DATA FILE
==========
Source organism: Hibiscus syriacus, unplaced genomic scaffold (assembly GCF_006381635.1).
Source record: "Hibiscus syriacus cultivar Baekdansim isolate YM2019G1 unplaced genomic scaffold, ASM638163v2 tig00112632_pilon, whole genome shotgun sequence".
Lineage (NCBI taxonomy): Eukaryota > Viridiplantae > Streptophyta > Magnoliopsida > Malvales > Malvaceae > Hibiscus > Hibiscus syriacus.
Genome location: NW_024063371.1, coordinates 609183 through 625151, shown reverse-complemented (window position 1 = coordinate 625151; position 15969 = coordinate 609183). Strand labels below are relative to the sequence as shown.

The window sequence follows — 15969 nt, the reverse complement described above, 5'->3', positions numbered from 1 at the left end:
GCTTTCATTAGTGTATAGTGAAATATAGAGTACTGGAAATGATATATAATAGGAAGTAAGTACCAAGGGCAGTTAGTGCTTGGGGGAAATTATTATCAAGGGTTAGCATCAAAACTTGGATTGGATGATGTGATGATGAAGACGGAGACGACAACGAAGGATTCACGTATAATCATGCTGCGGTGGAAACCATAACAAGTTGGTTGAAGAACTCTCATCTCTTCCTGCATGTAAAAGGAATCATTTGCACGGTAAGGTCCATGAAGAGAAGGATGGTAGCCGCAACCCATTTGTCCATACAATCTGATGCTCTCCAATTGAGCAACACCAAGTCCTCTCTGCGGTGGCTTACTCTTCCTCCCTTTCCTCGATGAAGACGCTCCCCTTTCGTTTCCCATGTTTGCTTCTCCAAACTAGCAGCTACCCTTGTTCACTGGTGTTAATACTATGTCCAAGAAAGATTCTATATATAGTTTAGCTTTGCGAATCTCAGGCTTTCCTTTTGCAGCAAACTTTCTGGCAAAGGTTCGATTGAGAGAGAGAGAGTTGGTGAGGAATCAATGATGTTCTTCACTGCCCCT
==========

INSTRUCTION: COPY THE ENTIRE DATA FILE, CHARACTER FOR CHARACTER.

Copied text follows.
Source organism: Hibiscus syriacus, unplaced genomic scaffold (assembly GCF_006381635.1).
Source record: "Hibiscus syriacus cultivar Baekdansim isolate YM2019G1 unplaced genomic scaffold, ASM638163v2 tig00112632_pilon, whole genome shotgun sequence".
Lineage (NCBI taxonomy): Eukaryota > Viridiplantae > Streptophyta > Magnoliopsida > Malvales > Malvaceae > Hibiscus > Hibiscus syriacus.
Genome location: NW_024063371.1, coordinates 609183 through 625151, shown reverse-complemented (window position 1 = coordinate 625151; position 15969 = coordinate 609183). Strand labels below are relative to the sequence as shown.

The window sequence follows — 15969 nt, the reverse complement described above, 5'->3', positions numbered from 1 at the left end:
GCTTTCATTAGTGTATAGTGAAATATAGAGTACTGGAAATGATATATAATAGGAAGTAAGTACCAAGGGCAGTTAGTGCTTGGGGGAAATTATTATCAAGGGTTAGCATCAAAACTTGGATTGGATGATGTGATGATGAAGACGGAGACGACAACGAAGGATTCACGTATAATCATGCTGCGGTGGAAACCATAACAAGTTGGTTGAAGAACTCTCATCTCTTCCTGCATGTAAAAGGAATCATTTGCACGGTAAGGTCCATGAAGAGAAGGATGGTAGCCGCAACCCATTTGTCCATACAATCTGATGCTCTCCAATTGAGCAACACCAAGTCCTCTCTGCGGTGGCTTACTCTTCCTCCCTTTCCTCGATGAAGACGCTCCCCTTTCGTTTCCCATGTTTGCTTCTCCAAACTAGCAGCTACCCTTGTTCACTGGTGTTAATACTATGTCCAAGAAAGATTCTATATATAGTTTAGCTTTGCGAATCTCAGGCTTTCCTTTTGCAGCAAACTTTCTGGCAAAGGTTCGATTGAGAGAGAGAGAGTTGGTGAGGAATCAATGATGTTCTTCACTGCCCCT